Melt butter in large stock pot, add garlic and shallots to soften. Add wine and simmer to reduce for about 5 minutes. Combine all other ingredients except mussels. Reserve 1/4 of the parsley. Simmer for 5-10 minutes. Add SALT & PEPPER to taste. Add mussels and cover pot tightly. After about 3 minutes of steaming, use a large slotted wok spatula/spoon to stir the mussles (invert top/bottom layers). Cover and cook until most of the mussels have opened slightly.
Serve mussels in bowls, ladel broth over top, sprinkle with (reserved, uncooked) parsley, and serve with heated fresh sourdough bread.

Habañero Pepper Jelly

Written by:Bill
Published on October 10th, 2011 @ 05:36:12 pm , using 222 words, 391 views
Posted in Kitchen Delight

A long-time favorite recipe heretofore confined to a raggedy slip of paper tucked in our recipe notebook. This jelly is unlike any you'll find in the store -- a perfect balance between the flavor and punch of the habaneros and the sweetness of the sugar in the jelly.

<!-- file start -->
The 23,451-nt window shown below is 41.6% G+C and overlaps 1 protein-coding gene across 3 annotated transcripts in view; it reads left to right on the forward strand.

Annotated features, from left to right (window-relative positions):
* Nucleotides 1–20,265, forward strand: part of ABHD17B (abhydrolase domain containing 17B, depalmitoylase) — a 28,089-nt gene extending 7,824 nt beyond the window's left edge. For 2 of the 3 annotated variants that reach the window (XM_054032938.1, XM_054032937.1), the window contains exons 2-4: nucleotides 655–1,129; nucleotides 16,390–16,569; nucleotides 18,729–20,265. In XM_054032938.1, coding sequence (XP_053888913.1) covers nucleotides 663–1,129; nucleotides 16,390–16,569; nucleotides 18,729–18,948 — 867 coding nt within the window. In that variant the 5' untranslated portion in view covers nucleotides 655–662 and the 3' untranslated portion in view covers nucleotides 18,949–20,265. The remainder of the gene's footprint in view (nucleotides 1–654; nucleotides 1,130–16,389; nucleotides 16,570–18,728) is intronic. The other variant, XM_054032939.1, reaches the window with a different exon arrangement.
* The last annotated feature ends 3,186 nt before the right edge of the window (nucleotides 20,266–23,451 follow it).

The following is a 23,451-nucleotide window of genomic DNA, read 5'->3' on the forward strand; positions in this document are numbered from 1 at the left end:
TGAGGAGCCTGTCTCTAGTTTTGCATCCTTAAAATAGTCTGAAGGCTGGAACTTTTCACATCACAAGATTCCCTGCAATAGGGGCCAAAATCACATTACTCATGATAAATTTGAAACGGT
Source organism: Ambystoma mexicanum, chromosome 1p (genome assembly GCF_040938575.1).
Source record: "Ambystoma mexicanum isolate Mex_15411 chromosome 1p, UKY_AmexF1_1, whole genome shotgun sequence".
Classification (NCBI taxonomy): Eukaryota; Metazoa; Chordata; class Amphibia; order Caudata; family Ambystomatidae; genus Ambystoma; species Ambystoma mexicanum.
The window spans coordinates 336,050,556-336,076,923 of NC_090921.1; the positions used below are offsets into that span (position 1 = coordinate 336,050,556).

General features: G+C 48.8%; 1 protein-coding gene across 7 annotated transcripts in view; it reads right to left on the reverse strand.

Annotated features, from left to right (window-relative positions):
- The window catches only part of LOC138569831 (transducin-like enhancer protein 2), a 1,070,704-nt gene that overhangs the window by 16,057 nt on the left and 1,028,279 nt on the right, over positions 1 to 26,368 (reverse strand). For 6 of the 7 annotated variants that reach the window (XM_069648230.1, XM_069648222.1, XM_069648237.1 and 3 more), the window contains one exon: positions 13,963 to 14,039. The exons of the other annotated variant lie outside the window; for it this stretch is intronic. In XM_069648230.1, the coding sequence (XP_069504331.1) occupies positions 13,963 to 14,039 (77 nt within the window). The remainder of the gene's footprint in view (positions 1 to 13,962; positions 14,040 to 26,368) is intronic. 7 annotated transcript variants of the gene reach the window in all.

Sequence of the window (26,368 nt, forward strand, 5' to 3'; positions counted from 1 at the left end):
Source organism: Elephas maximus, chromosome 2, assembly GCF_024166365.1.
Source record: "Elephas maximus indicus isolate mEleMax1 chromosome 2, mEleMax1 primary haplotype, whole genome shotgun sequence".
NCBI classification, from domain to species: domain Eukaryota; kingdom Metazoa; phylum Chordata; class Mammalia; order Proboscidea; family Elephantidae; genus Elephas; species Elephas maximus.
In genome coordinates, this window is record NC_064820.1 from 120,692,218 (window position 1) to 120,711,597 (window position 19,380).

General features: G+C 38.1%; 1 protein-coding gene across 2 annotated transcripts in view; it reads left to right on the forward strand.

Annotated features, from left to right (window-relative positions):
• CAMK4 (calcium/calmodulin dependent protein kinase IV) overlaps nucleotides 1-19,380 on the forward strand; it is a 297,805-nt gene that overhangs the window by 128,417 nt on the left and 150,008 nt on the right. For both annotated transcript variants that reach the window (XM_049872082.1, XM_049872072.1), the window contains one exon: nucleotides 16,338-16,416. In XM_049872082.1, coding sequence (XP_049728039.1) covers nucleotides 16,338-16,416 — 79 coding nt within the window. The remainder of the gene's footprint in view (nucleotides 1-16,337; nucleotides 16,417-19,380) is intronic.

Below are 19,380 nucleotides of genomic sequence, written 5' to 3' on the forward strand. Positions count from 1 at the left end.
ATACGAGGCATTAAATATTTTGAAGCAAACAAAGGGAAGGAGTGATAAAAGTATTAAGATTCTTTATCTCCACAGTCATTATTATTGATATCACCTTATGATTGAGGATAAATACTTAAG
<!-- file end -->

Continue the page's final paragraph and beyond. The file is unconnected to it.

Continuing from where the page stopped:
Serving Suggestions: put jelly on top of cream cheese and spread on crackers, on your morning English muffin or sourdough toast, perfect with roast lamb, put a teaspoonful in your salad dressing. Be creative!

Quantity: 5 cups jelly


  • 1/2 c. seeded and cored fresh habanero peppers
  • 1 1/2 c. seeded and cored fresh orange or yellow bell pepper (Ariane, Quadrato de Oro, etc.)
  • 1 pkg pectin (dry or liquid)
  • 4 c. sugar
  • 1 1/2 c. white vinegar (or apple cider vinegar)


Open the kitchen window, don latex food gloves and goggles, and prepare the habaneros. Use a small paring knife to slice peppers, remove seeds and cut away white pith. Do the same for the sweet bell peppers. Hint - pack both peppers into a 2 c. glass measuring cup until full. Combine peppers with vinegar in a blender and blend until pureed.

Bring pepper/vinegar puree to a boil and add pectin. Simmer gently for ~5 minutes. Add sugar and return to boil. Skim all solids until mixture and surface is clear.